MorningWord 11/18/13: $FB – The Kids Are Alright

by Dan November 18, 2013 9:29 am • Commentary

MorningWord 11/18/13:  By all accounts Facebook put up a big Q3 when they reported on Oct. 30th.  Upside in daily active users, mobile usage and mobile revenues nearing 50%, operating margins jumping 7% year over year to 49%.  Despite continued execution on their plan to monetize the growing mobile user base, the stock has been stuck below the levels it traded at prior to the earnings print largely due to their mention of slowing usage among young people and the company’s reluctance to boost ad loads in users’ Newsfeeds which has largely been the reason for revenue gains in the last couple quarters.

If you are one to look at FB’s shares with a bit of skepticism, those two points above that the company pointed out as concerns in a very forthright manner on their earnings call should be the cornerstone of your bearish thesis.

Youth Engagement

First things first, the youth issue is an issue because on FB’s Q2 call, CEO Zuckerberg stated (via Techcrunch:)

“based on our data, that just isn’t true.” Zuckerberg said on today’s earnings call that “we believe we have close to fully penetrated the US teen demographic for a while,” and that teens remained steadily engaged with Facebook this year.”

But let’s take the convo back to just before FB’s May 2012 IPO as the company spent $1 billion to buy Instagram the photo sharing network with 13 employees and no revenues.  This was fairly eye-popping and in some ways might have helped to destabilize the bullish thesis leading up the IPO and causing a bit of the volatility immediately after as some investors might have questioned FB’s ongoing positioning in the quickly changing social media space.  Fast forward 18 months and the move in hindsight was genius, and some are calling it their “Trojan Horse” with the youths today.  If Instagram had fallen into the hands of Google or Yahoo, FB might be in a far bigger pickle as they are scrambling to attract and engage younger users.  Which is why last week’s WSJ report that FB tried to recently buy short message social network Snapchat for $3 billion made sense so soon after the company acknowledged that they “did see a decrease in daily users specifically among younger teens” on their Q3 call on Oct. 30th.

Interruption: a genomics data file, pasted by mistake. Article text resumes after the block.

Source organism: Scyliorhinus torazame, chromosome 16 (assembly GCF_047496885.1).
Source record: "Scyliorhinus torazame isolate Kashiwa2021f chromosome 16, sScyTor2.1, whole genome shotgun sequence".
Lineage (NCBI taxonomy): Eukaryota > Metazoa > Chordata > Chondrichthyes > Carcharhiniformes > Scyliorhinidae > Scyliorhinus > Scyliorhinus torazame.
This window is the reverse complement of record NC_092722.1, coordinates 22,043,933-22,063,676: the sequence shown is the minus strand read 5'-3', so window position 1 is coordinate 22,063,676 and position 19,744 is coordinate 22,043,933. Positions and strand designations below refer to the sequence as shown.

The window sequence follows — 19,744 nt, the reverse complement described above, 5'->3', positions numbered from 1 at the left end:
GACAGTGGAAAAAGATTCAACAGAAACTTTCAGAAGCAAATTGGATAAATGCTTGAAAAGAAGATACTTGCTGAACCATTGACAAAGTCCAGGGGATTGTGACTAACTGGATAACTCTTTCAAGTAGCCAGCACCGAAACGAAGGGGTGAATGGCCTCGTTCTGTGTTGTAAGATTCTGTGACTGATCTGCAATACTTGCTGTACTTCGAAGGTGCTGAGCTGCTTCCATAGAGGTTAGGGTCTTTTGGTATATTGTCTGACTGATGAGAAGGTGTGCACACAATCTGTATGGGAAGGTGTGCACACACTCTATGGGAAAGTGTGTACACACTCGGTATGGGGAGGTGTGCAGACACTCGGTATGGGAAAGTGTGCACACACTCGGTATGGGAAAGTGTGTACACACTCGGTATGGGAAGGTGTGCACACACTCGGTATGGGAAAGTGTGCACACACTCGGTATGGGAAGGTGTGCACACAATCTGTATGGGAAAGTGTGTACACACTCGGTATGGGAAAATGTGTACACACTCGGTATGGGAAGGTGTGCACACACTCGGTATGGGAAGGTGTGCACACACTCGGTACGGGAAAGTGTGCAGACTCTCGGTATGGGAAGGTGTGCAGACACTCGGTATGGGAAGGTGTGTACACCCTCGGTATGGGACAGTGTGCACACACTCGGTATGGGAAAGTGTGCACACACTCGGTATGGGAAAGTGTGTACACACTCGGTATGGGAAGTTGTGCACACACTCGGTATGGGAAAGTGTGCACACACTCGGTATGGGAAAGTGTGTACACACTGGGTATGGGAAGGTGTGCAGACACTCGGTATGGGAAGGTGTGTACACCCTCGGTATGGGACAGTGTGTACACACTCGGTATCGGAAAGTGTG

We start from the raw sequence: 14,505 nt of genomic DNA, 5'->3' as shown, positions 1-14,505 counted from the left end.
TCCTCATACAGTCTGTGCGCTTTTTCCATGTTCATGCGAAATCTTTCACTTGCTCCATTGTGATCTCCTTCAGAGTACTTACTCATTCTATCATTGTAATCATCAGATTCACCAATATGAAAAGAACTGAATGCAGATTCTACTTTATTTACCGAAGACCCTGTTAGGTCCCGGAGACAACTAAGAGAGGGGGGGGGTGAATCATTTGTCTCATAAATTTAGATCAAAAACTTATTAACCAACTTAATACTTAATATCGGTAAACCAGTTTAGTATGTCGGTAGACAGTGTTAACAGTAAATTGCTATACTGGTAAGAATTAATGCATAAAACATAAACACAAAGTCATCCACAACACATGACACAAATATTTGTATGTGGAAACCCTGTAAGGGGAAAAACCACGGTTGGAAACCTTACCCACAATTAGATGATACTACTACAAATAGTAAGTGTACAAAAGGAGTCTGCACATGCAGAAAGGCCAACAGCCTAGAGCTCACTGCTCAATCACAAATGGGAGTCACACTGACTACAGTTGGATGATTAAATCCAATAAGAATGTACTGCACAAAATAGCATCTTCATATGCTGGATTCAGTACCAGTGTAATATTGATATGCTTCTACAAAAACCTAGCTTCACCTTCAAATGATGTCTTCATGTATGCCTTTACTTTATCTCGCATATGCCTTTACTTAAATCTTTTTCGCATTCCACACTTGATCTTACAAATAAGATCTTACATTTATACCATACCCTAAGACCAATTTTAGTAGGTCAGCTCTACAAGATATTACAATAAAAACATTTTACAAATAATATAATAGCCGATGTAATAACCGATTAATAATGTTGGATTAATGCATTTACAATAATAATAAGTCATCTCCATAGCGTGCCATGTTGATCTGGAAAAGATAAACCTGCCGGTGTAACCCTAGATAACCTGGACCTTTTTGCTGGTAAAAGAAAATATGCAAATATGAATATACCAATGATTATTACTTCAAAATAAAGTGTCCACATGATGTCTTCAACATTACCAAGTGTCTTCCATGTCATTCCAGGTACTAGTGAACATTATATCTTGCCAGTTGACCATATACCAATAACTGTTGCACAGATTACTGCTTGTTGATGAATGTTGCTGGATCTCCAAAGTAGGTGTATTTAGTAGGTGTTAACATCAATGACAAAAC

I suspect these flavor of the month social networks will continue to be aggressively courted by the likes of FB, MSFT, GOOG, YHOO and TWTR, and I would expect the prices to be paid to hit some fairly silly levels for company’s with no revenues and executives that still use a boatload of Clearasil face wipes on a daily basis.

IF FB can’t figure out the “teen thing” they could very well go the way of Myspace, and one 13 year old last week on her Mashable account offered a fairly obvious but interesting assessment of what the youths today want in a social network titled “I’m 13 and None of My Friends Use Facebook“.  As a father of soon to be teenage girls who have connected devices I think it is safe to say by their initial forays on the web that they have little interest in Facebook, but both want Instagram accounts.


The other pillar of the bear case is that advertising in social networks may suffer the same fate as banner ads did more than a decade ago, which for all intents and purposes caused the real death of most of the bubble companies back in 2000.  While FB has had its share of issues relating to privacy of users data of the last few years, users should be fairly happy that the company has decided to keep the ratio of ads in the Newsfeeds at about 1 per 20.  While this is less intrusive for users, this was not met well with investors who see this as the primary driver for revenue growth.  This will be a work in progress to find the proper equilibrium, but I suspect when the social media bubble bursts (and it could go on for years) backlash against inserted ads will likely be the culprit.

Ok, that’s the fairly well known bad news at this point, but as some bullish analysts have pointed out, per Business Insider quoting Citi analyst Michael May, the company has many drivers to pull in the near term for revenue growth:

  • Instagram ads. Facebook hasn’t really started monetizing this monster asset, but the potential is big.
  • Facebook video ads. As with Instagram, there’s virtually nothing now, but this too could be good.  See our post from August on this topic.
  • Increasing the fill rate. May notes that on Facebook, about one out of every 20 items in the newsfeed is an ad.
  • Launching an ad network. Facebook hasn’t yet launched, or even talked about, an ad network on other sites that uses Facebook’s knowledge of users, but the potential is there.
  • Facebook ad network could add an incremental $109mm, $263mm, and $417mm in revenue upside to current estimates.”

Facebook is still the largest social media company in the world, and by far the largest market cap company in the sector ($122 billion).  Its many advantages are well known.  But as it searches for incremental revenue streams, there are a few budding risks.  Facebook is trying to use its pocketbook to nip the competition in the bud.  Whether that works in the long run is much less clear.